Okay. Yeah, you want to intersect two sets. Try the following code.
The ICollection that is returned will be in sorted order if the two
input collections are sorted. You said the collections would not have
duplicates, but this code can handle that case anyway. It runs in
linear time so it should be pretty fast.

public static ICollection Intersect(ICollection lhs, ICollection rhs)
{
ICollection larger = lhs.Count <= rhs.Count ? lhs : rhs;
ICollection smaller = lhs.Count <= rhs.Count ? rhs : lhs;

Hashtable table = new Hashtable();
foreach (object element in larger)
{
if (!table.Contains(element))
{
table.Add(element, element);
}
}

ArrayList result = new ArrayList();
foreach (object element in smaller)
{
if (table.Contains(element))
{
table.Remove(element);
result.Add(element);
}
}

return result;
}

Brian

solandre wrote:
.there would be no duplicates in the arrays
.considering these arrays, with no dup. 1 in arrB, the result would be
your mentioned { 2, 3, 5, 13}

Consider two sets.
A = { 2, 3, 5, 7, 11, 13, 17, 19 }
B = { 1, 1, 2, 3, 5, 8, 13, 21 }
Would the result be the intersection of the two? Result = { 2, 3, 5, 13 }


Mar 31 '06 #11

P: n/a
"solandre" <am*@gmx.info> wrote in message
news:11********************@i40g2000cwc.googlegrou ps.com...
hi there,

i have to find matches in two sorted arrays. there are two good
possibilities as a temporary solution, performing different, depending
on the inner structure of the data. but i try to find a better one.

.possibility one ...
..is running through the arrays in a zig-zag, always taking the an
element from array A and searching the remaining elements of array B
sequentially for an equal or a higher match.
..if i find an equal i iterate in both arrays, ...
..if i find a higher, i flip sides take the found element from array B
and search array A from the position where the last element from array
A was taken +1 sequentially for an equal or a higher.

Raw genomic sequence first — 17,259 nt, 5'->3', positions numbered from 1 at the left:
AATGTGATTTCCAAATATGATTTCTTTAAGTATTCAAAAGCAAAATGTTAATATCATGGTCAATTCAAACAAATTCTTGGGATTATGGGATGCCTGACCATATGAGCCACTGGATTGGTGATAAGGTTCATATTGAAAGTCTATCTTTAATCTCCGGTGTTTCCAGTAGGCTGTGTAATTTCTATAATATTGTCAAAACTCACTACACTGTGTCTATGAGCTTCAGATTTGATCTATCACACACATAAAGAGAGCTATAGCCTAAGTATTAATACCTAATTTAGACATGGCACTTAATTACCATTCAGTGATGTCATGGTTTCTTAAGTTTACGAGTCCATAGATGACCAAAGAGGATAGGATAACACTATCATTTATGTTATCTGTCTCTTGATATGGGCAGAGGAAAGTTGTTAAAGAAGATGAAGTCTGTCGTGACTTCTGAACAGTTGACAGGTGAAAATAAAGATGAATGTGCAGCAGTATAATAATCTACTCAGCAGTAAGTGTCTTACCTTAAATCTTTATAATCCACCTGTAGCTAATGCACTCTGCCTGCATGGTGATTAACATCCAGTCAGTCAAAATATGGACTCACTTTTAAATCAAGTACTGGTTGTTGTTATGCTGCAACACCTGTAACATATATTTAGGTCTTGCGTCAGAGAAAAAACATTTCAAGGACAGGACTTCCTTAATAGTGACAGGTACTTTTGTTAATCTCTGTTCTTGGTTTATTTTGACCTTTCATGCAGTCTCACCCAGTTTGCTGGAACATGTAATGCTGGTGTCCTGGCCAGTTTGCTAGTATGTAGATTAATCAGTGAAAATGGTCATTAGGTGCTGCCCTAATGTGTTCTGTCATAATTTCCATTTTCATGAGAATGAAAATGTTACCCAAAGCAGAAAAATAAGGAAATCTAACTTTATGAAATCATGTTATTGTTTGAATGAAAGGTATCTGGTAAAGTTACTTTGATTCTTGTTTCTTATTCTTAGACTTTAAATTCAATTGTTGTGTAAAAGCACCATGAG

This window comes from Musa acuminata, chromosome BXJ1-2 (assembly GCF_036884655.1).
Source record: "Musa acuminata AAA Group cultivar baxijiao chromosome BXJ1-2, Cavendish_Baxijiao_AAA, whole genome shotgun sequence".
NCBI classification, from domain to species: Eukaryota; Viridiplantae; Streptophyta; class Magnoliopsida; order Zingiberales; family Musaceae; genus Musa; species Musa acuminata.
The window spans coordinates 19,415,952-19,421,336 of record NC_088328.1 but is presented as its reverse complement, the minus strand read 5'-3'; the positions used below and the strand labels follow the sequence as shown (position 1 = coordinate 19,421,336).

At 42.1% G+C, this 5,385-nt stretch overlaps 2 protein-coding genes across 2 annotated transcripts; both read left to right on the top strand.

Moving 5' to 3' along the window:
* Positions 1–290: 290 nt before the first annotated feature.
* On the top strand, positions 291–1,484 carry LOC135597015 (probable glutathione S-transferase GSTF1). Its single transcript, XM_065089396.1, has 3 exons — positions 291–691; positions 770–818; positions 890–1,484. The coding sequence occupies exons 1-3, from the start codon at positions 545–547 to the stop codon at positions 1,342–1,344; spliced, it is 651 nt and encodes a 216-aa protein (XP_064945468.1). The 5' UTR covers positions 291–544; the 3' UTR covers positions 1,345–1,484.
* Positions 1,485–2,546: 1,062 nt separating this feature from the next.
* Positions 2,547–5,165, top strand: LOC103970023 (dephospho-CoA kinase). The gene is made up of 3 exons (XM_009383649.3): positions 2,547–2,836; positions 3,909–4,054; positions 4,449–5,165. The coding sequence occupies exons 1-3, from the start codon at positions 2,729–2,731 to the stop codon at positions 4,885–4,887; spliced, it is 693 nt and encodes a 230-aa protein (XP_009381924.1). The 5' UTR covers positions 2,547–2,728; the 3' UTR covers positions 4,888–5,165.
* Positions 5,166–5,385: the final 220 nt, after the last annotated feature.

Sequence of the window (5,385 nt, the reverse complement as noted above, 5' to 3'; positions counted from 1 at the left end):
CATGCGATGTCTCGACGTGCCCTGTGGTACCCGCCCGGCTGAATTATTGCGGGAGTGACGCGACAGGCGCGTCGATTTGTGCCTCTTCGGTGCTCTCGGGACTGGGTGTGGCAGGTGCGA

..this is called "Merged join", i read.
..it performs well if the matching elements are "close" together.
Basically this sounds like a single pass of the Merge Sort algorithm (without the actual merge that
is)
.possibility two...
..i enhanced this method with binarysearch, as the arrays are several
10 million elements big.
Are Both arrays of similar Size?
..binarysearch is used instead of sequentially searching the remainder
of an array.
..this performs better if the matching elements are far appart, but
incredibly poor, if the matches are close together.
Define "Incredibly"
If you "Know" that a section of your data is highly localized you can narrow the scope of the binary
search to attempt to speed up the performance in the localized section.
any suggestions for a still faster solution to find matches in two
sorted arrays?


The first variant (Merge sort) should perform fairly well in the general case, however, if you have
knowledge about your data and how it is likely to be distributed you can possibly improve the
performance further. Let me ask you a few questions about the usage patterns.

After you intersect 2 Arrays, What then?
Intersect 2 new Arrays?
Intersect the first array with a whole bunch of secondary arrays?
The reason that I ask is that if you are repeatedly searching the same array, you could optimize the
search for THAT particular data set. A hashtable could improve your performance, but only if you are
searching the same Array more than once.

Are both Arrays of similar size?
Does the data have any known clumping or is it fairly uniform?
Do both Arrays, in general span the same range of possible values or is one of the arrays more
localized or clumpy?

If you "Know" you are in a localized/clumpy section of data....use the standard Merge sort method
If you "Know" you are likely going to have to go a long way to find the next match ...Use a binary
search.

If you can develop a heuristic to determine locality, you can alter your search method accordingly.
Unfortunately, adding the calculation of a heuristic ADDS to the overhead. So you will have to
decide if it is worth it.

Good luck
Bill



Apr 2 '06 #12